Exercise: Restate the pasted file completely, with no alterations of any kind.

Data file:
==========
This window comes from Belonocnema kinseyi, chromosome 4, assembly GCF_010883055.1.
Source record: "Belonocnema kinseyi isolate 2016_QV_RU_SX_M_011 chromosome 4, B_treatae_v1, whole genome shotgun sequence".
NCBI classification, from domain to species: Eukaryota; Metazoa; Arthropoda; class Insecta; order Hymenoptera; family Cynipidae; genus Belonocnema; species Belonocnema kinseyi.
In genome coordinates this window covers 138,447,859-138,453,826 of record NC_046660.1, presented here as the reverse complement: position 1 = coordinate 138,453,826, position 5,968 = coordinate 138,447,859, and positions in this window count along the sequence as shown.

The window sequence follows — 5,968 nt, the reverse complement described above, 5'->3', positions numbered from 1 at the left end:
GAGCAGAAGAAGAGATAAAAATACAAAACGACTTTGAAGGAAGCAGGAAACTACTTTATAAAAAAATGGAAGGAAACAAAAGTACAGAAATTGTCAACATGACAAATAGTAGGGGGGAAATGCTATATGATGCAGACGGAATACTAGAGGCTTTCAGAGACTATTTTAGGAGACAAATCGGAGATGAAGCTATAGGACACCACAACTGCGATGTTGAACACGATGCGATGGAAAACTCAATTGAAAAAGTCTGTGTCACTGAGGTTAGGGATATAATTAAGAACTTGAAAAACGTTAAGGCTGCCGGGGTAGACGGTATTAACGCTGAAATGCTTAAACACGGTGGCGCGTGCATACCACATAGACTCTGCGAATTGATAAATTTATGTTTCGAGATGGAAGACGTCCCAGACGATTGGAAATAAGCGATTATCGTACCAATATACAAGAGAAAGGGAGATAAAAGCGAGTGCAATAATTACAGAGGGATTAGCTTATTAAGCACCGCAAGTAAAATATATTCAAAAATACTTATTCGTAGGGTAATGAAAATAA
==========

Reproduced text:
This window comes from Belonocnema kinseyi, chromosome 4, assembly GCF_010883055.1.
Source record: "Belonocnema kinseyi isolate 2016_QV_RU_SX_M_011 chromosome 4, B_treatae_v1, whole genome shotgun sequence".
NCBI classification, from domain to species: Eukaryota; Metazoa; Arthropoda; class Insecta; order Hymenoptera; family Cynipidae; genus Belonocnema; species Belonocnema kinseyi.
In genome coordinates this window covers 138,447,859-138,453,826 of record NC_046660.1, presented here as the reverse complement: position 1 = coordinate 138,453,826, position 5,968 = coordinate 138,447,859, and positions in this window count along the sequence as shown.

The window sequence follows — 5,968 nt, the reverse complement described above, 5'->3', positions numbered from 1 at the left end:
GAGCAGAAGAAGAGATAAAAATACAAAACGACTTTGAAGGAAGCAGGAAACTACTTTATAAAAAAATGGAAGGAAACAAAAGTACAGAAATTGTCAACATGACAAATAGTAGGGGGGAAATGCTATATGATGCAGACGGAATACTAGAGGCTTTCAGAGACTATTTTAGGAGACAAATCGGAGATGAAGCTATAGGACACCACAACTGCGATGTTGAACACGATGCGATGGAAAACTCAATTGAAAAAGTCTGTGTCACTGAGGTTAGGGATATAATTAAGAACTTGAAAAACGTTAAGGCTGCCGGGGTAGACGGTATTAACGCTGAAATGCTTAAACACGGTGGCGCGTGCATACCACATAGACTCTGCGAATTGATAAATTTATGTTTCGAGATGGAAGACGTCCCAGACGATTGGAAATAAGCGATTATCGTACCAATATACAAGAGAAAGGGAGATAAAAGCGAGTGCAATAATTACAGAGGGATTAGCTTATTAAGCACCGCAAGTAAAATATATTCAAAAATACTTATTCGTAGGGTAATGAAAATAA